Ladybird (Hadda Beetle, 28 spotted) Henosepilachna vigintioctopunctata
Species: H. vigintioctopunctata
Binomial name: Henosepilachna vigintioctopunctata
Synonyms: Coccinella 28-punctata, Coccinella sparsa, Epilachna gradaria, Epilachna territa, Epilachna vigintioctopunctata, Epilachna sparsa.
Common names: Hadda Beetle, Potato ladybird, 28-spotted potato ladybird, 28 spotted ladybird
Henosepilachna vigintioctopunctata is a adventive plant eating ladybird native to south-eastern Asia, primarily India, but has now been accidentally introduced to other parts of the world, including New Zealand. It was first detected in January 2010 in Auckland and it is now considered established in New Zealand. The adult beetle can fly up to 50 metres and it can also be spread by the movement of plant material.
us (nightshades) crops and causes damage to agricultural crops such as potatoes, pumpkin, turnips, radishes, beans and spinach. It also harms native plants such as poroporo (Solanum laciniatum). Both the beetles and larvae damage the foliage. The adults usually feed on the upper surface of leaves, while the larvae feed on the leaves underside. They scrape away the leaf surface from the main leaf’s vein leaving irregular holes. The damage from heavy feeding gives leaves a distinctive lace-like appearance. Both adults and larvae feed on the host plants unlike most other ladybirds who are generally predators.
The adult beetle’s body (7-10mm) is hemispherical, smooth and is a yellow orange colour, the colour can vary. The head, prothorax (first part of the middle body) and elytra (wing covers) are covered with short fine hairs. The elytra are covered with 28 spots. The size and shape of the spots is variable, but only the pairs of spots by the mid line of the second and fourth transverse rows may join each other. The underside of the ladybird is orange-brown and black. There are three pairs of orange-brown legs. Under the elytra is a pair of wings used for flying. The small head is mainly pale orange and has a pair of compound eyes and two short antennae. The antennae are orange-brown.
After copulation female lays about 120-180 cigar shaped, yellowish coloured eggs. They are laid in an erect position in clusters of 45 (average) on the lower surface of the leaves. The larva hatches in 3- 4 days in summer months and in 4-9 days in winter. The hatched larvae are pale yellow and are covered with tubercles with long seta. The body remains yellow and the tergites, tubercles, setae and three pairs of legs become dark grey. A fully grown larva measures about 8 mm in length. Larvae usually feed on the underside epidermis of the leaves, leaving the epidermis on the top side of the leaf intact.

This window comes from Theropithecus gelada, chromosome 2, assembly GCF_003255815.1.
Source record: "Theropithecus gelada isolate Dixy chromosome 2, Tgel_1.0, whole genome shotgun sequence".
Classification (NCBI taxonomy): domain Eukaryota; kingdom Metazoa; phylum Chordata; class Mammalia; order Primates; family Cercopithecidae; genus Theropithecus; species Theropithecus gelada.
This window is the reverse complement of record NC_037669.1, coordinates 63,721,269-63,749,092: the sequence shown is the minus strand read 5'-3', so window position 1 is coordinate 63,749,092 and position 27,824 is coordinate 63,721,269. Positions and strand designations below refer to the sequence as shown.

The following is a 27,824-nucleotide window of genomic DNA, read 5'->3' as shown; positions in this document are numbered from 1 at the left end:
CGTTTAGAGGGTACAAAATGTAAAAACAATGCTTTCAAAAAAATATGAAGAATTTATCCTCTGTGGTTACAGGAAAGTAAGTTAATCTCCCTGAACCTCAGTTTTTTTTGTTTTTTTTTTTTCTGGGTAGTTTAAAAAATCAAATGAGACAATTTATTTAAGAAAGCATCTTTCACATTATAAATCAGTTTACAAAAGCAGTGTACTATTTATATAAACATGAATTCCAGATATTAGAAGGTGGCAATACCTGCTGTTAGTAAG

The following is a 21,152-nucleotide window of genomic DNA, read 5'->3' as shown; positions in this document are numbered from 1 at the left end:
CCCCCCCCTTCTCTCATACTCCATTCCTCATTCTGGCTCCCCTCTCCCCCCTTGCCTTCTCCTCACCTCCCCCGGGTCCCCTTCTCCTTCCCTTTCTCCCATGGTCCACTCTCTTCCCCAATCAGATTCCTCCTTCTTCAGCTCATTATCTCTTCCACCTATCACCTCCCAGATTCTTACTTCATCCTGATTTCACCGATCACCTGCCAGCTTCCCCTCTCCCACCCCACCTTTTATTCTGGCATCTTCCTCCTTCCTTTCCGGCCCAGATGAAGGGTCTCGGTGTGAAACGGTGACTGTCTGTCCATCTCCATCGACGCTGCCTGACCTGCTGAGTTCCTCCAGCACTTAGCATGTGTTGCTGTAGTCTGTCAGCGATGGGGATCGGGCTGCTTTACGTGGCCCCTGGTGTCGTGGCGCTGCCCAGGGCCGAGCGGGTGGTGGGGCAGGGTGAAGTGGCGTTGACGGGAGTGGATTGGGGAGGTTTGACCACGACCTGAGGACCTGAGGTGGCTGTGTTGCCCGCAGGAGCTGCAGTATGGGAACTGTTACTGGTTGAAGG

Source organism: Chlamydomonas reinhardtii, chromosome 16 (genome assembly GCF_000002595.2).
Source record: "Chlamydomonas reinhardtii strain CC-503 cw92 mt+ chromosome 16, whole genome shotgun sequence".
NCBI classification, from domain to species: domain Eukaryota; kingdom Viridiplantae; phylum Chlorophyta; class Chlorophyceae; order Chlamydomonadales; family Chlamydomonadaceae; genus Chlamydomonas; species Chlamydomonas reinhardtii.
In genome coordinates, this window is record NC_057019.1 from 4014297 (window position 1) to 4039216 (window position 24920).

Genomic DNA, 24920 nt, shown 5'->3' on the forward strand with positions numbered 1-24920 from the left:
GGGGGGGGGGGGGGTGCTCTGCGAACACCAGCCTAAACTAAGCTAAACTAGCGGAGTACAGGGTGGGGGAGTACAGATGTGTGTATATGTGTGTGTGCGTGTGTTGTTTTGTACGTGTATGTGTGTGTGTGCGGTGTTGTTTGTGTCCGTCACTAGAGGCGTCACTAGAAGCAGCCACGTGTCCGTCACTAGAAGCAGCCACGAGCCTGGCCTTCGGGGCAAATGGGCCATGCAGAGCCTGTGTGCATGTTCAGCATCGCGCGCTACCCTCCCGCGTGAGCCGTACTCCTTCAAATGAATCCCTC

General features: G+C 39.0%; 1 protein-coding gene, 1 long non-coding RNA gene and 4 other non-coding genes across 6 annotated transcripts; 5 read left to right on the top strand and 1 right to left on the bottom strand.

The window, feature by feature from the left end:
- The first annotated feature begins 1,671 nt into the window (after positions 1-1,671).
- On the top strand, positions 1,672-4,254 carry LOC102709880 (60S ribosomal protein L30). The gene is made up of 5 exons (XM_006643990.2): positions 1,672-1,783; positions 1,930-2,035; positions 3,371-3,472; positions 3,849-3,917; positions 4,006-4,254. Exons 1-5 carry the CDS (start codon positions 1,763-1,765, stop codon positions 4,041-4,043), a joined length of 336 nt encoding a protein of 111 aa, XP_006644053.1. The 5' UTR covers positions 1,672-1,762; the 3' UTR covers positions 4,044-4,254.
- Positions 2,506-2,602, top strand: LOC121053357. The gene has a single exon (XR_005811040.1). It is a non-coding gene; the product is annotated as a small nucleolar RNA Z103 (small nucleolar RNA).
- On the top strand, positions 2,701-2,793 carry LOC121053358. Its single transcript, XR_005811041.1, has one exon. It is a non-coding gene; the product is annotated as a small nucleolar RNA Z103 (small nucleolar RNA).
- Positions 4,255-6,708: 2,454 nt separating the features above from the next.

The larval period lasts for 9-18 days during which it passes through four different stars before it pupates. The larva changes into pupa on leaf’s surface or on a stem or at the base of the plant. During pupation the larva attaches its last abdominal segment to the surface of host plant by means of sticky secretion. The pupal period lasts for 3-6 days but in certain cases it may extend further. The life cycle is completed in 17-18 days in summer but in winter it may prolong up to 50 days. There are about 7-8 generations during March-October. In winter the adult beetles hibernates in the soil or within dry leaves on the ground. The adults are voracious eaters and live up to one to two months.
The size and arrangement of spots and presence of short hairs covering the upper side of the body make the adult hadda beetle easy to recognise. However, it is superficially like the Large spotted ladybird, Harmonia conformis (Boisduval, 1835). The most reliable difference is the arrangement of black spots along the mid line, where the two elytra join. In the Hadda beetle, only the two spots in the second and fourth transverse rows may touch each other, whereas in the large spotted ladybird, it is the two spots in the first and third transverse rows. The recently arrived Harlequin ladybird, (Harmonia axyridis (Pallas, 1773)) is very variable and may have many black spots on an orange background. The pronotum is usually black and white, with the black marks that are M-shaped when viewed from above.
For more images of adults and larvae visit: http://www.brisbaneinsects.com/brisbane_ladybirds/28-spotted.html